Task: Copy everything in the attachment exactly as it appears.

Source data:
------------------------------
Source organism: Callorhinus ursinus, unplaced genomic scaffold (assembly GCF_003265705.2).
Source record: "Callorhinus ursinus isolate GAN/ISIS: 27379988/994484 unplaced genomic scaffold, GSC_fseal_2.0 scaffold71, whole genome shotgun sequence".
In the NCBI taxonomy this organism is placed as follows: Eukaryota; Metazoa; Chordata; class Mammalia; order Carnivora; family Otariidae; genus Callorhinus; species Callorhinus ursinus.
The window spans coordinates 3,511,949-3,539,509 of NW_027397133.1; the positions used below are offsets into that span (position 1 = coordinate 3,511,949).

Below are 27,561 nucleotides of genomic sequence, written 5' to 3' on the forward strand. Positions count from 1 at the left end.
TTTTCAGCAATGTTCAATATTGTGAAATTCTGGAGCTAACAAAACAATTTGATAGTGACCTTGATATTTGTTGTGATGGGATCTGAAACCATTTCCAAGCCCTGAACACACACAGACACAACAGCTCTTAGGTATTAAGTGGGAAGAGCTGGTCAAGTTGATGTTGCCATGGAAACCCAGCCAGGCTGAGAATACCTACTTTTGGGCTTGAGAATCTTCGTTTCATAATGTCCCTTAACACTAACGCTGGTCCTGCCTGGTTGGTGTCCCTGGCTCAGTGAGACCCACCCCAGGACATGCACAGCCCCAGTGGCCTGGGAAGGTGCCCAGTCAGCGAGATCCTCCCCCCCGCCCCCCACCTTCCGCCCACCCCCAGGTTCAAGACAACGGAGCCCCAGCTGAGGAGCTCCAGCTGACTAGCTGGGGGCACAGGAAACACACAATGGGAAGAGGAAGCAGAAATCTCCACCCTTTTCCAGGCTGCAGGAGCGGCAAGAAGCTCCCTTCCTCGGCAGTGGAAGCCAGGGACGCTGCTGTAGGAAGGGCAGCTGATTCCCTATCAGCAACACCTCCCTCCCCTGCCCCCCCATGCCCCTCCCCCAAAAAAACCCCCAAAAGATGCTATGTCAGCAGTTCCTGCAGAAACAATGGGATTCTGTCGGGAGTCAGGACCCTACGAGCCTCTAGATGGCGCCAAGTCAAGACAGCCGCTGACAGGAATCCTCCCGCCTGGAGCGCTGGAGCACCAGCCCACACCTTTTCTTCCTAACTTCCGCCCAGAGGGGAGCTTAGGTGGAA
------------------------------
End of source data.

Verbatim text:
Source organism: Callorhinus ursinus, unplaced genomic scaffold (assembly GCF_003265705.2).
Source record: "Callorhinus ursinus isolate GAN/ISIS: 27379988/994484 unplaced genomic scaffold, GSC_fseal_2.0 scaffold71, whole genome shotgun sequence".
In the NCBI taxonomy this organism is placed as follows: Eukaryota; Metazoa; Chordata; class Mammalia; order Carnivora; family Otariidae; genus Callorhinus; species Callorhinus ursinus.
The window spans coordinates 3,511,949-3,539,509 of NW_027397133.1; the positions used below are offsets into that span (position 1 = coordinate 3,511,949).

Below are 27,561 nucleotides of genomic sequence, written 5' to 3' on the forward strand. Positions count from 1 at the left end.
TTTTCAGCAATGTTCAATATTGTGAAATTCTGGAGCTAACAAAACAATTTGATAGTGACCTTGATATTTGTTGTGATGGGATCTGAAACCATTTCCAAGCCCTGAACACACACAGACACAACAGCTCTTAGGTATTAAGTGGGAAGAGCTGGTCAAGTTGATGTTGCCATGGAAACCCAGCCAGGCTGAGAATACCTACTTTTGGGCTTGAGAATCTTCGTTTCATAATGTCCCTTAACACTAACGCTGGTCCTGCCTGGTTGGTGTCCCTGGCTCAGTGAGACCCACCCCAGGACATGCACAGCCCCAGTGGCCTGGGAAGGTGCCCAGTCAGCGAGATCCTCCCCCCCGCCCCCCACCTTCCGCCCACCCCCAGGTTCAAGACAACGGAGCCCCAGCTGAGGAGCTCCAGCTGACTAGCTGGGGGCACAGGAAACACACAATGGGAAGAGGAAGCAGAAATCTCCACCCTTTTCCAGGCTGCAGGAGCGGCAAGAAGCTCCCTTCCTCGGCAGTGGAAGCCAGGGACGCTGCTGTAGGAAGGGCAGCTGATTCCCTATCAGCAACACCTCCCTCCCCTGCCCCCCCATGCCCCTCCCCCAAAAAAACCCCCAAAAGATGCTATGTCAGCAGTTCCTGCAGAAACAATGGGATTCTGTCGGGAGTCAGGACCCTACGAGCCTCTAGATGGCGCCAAGTCAAGACAGCCGCTGACAGGAATCCTCCCGCCTGGAGCGCTGGAGCACCAGCCCACACCTTTTCTTCCTAACTTCCGCCCAGAGGGGAGCTTAGGTGGAA